Security and Equality
Judicial security and social equality are two prerequisites of any social or political development. The rights and duties of citizens are defined in the context of legislation and laws, while the relationship between the citizen and the state is a mutual one and must be upheld by both sides. In the modern world, the citizen’s confidence in the state is secured only if his or her capabilities and aspirations are encouraged and the individual citizen is convinced of equal rights with others. It is only then that the state is accepted or perceived as the most reliable protector of the citizen’s legal rights.
Mutual respect between the citizen and the state also depends on the clarity of the citizen’s rights in the laws, along with the willingness and ability of the authorities to implement these laws. Therefore, for the citizen to feel secure, it is not only necessary to have laws based on equality, it is essential for the institutions responsible for the application of the laws and safeguarding the security and equality of citizens to carry out their mandated responsibilities.
The judiciary plays a crucial part in strengthening the relationship between the citizen and the state. Likewise, the judiciary can play a crucial role in undermining the relationship. The process of carriage out justice is one of the most important variables in creating the feeling of security in a given society. The quality of justice can improve the sense of well-being in a society or impede it. Litigation procedures are usually set in as well as regulations, requiring judicial authorities to remain independent and avoid involvement in any power struggle.
Though the judiciary claims independence in present-day Iran, it has largely taken on a political role by taking sides with those factions of the ruling strata largely opposed to citizens’ freedom. I will deal with the judicial structure in a later chapter. For now I will deal with existing laws, which are discriminatory in nature and do not respect the equality of all citizens.
The protection of the life, property and individual and social dignity of citizens is all but absent in Iran’s body of law. Women, non-Muslims, and independent thinkers are among the citizens who are not afforded equal rights with others. For instance, the following items indicate the discriminatory nature of the laws as they apply to women:
• Until very recently, according to Note 1 Article 1210 of the Civil Code on female age of marriage, girls were considered majors upon reaching the end of their ninth lunar year of life, while boys are major after the end of the fifteenth year. Since the legislature allows mature male and females to marry (Article 1401 of the Civil Code), it could have been said that in the Islamic Republic of Iran, it was until recently, possible to marry a nine- year-old girl to any man over fifteen. In the recent legislative session this legal age for marriage has been raised to thirteen.
• Upon reaching the age of legal or religious maturity, nine, girls are considered criminally responsible while boys face this condition six years later. According to Article 49 of the Islamic Penal Code, “children committing offenses are not liable to consequences of criminal responsibility and their rehabilitation will be left to their guardians or, if necessary, the center for children’s rehabilitation upon the discretion of the court.” Note 1 of the same Article goes on to say, “By a child it is meant a person not of the age of [legal and] religious maturity.” Hence, according to the legislations, girls over the age of nine and boys over the age of fifteen would be subject to legal treatment as adults.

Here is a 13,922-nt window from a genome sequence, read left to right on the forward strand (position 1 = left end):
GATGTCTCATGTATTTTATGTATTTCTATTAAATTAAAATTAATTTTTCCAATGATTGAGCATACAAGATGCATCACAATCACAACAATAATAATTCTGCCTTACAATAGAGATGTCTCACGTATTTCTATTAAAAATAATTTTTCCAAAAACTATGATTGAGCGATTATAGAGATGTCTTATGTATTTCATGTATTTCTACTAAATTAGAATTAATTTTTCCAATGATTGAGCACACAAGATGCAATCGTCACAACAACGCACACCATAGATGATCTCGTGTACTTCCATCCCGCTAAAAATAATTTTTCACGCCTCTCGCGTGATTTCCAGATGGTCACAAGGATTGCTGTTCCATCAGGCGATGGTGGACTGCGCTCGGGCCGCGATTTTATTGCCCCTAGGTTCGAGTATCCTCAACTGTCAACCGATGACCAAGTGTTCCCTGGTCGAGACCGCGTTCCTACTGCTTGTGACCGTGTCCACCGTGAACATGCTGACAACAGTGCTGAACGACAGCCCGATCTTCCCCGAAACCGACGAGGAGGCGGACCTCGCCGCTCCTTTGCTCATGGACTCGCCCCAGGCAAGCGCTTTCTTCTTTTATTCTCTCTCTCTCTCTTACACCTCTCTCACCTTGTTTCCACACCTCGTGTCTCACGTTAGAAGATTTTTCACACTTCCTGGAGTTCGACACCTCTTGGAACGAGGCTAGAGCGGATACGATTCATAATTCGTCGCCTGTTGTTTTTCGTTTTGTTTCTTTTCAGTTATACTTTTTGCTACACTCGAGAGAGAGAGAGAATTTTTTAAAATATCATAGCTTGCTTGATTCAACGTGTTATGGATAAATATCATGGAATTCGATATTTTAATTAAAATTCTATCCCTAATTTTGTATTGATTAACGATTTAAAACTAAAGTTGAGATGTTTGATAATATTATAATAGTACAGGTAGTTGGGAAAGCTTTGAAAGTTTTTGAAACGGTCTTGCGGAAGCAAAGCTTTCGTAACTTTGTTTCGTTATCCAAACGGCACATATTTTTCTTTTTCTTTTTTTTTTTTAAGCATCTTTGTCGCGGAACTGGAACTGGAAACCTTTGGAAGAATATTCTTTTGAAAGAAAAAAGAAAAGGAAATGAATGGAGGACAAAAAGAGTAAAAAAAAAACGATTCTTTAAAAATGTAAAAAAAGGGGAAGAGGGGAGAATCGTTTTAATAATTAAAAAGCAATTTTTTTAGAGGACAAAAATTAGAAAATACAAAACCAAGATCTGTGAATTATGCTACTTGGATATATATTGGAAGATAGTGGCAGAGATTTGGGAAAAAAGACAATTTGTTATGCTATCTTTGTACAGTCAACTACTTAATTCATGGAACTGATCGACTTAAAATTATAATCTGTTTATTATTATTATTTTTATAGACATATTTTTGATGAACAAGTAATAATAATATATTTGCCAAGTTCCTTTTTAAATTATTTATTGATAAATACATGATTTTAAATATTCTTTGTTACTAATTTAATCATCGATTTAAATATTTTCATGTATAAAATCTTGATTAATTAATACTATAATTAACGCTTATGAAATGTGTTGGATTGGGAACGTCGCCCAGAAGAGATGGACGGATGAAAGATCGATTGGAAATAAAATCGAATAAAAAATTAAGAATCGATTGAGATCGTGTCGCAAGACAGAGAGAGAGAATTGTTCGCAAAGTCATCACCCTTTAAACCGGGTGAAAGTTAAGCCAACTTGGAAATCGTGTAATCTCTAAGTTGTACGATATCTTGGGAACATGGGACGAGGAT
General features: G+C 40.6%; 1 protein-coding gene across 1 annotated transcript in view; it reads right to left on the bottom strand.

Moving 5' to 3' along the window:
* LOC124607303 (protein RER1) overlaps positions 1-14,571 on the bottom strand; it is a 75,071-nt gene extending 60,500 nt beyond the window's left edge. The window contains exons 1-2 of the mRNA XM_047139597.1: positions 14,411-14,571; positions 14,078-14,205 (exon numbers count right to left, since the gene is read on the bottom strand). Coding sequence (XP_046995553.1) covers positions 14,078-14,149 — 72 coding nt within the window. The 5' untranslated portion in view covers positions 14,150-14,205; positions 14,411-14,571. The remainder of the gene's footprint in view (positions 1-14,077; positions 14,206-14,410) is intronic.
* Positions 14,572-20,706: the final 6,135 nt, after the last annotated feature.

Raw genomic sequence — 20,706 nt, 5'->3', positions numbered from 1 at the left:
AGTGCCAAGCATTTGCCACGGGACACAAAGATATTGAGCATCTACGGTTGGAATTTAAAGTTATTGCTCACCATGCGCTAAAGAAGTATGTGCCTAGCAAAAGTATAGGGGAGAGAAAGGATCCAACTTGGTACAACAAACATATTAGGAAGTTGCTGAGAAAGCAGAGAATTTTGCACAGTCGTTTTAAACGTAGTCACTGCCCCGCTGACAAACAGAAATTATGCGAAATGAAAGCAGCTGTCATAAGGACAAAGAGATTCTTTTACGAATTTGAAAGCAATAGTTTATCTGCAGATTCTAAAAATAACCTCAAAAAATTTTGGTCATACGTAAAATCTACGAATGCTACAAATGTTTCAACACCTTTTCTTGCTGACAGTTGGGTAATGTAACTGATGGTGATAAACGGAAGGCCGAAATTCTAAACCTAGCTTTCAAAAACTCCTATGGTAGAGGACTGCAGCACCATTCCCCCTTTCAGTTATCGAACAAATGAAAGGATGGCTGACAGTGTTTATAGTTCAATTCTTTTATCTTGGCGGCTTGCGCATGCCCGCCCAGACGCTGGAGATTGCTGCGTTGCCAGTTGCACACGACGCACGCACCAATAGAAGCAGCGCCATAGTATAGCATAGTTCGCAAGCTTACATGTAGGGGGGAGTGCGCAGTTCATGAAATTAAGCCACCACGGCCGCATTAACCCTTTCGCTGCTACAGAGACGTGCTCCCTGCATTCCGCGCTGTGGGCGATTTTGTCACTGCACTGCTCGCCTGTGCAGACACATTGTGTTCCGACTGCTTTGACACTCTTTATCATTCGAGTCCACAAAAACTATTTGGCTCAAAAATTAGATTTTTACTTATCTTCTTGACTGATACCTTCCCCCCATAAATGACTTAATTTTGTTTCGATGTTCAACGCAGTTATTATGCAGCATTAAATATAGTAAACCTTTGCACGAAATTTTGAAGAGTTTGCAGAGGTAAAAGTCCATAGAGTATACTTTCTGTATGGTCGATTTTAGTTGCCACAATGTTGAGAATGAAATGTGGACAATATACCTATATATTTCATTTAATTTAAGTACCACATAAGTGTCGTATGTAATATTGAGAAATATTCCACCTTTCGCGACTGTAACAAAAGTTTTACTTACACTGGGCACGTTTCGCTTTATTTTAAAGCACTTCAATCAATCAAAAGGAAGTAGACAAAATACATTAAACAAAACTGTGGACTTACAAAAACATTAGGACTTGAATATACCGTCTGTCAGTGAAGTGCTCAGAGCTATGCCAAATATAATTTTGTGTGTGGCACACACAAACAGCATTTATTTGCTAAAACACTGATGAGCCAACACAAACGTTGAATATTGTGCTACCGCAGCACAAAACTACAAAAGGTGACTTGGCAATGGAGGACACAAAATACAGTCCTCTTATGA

• Women are not allowed to travel abroad without their husbands’ formal (written) permission. The Passport Act of 1972, which the Islamic Republic has maintained, directs women wishing to leave the country to submit a written permission by their husbands.
• Men are allowed to practice polygamy.
• Husbands enjoy the unconditional right to divorce their wives (Article 1133 of the Civil Code.)
• Divorced mothers have custody of their children up to the age of seven, and the father has natural custody if the court grants it(Article 1169 of the Civil Code).
• According to article 209 of the Islamic penal code, “if a Muslim man deliberately kills a Muslim woman he is sentenced to qissas (retribution of the same kind). However, before the custodians of the blood of the woman are allowed to carry out qissas, they must pay half the diya (blood money) of a man to the murderer.”
• The diya (blood money) for a woman is half that for a man.
• In many legal cases, the testimony of women witnesses is not acceptable as proof or the testimony of two women is equal to the testimony of one man. For instance, According to Article 137 of the Islamic Penal Code, “pandering is proven through the testimony of two men.” Article 74 of the same law states “committing adultery, whether it necessitates the religiously prescribed punishment of lashes or stoning to death, is proved through the testimony of four just men or three just men and two just women.”
• The law unequivocally bars women from sitting as judges and being male is an essential qualification to become a judge.
• Women are not allowed to become presidents of the republic. Article 115 of the Constitution states, “The president of the republic is elected from among prominent religious and political personalities.” Although the term “men” is not used in the Constitution, so far the term prominent personalities has been interpreted to mean only men.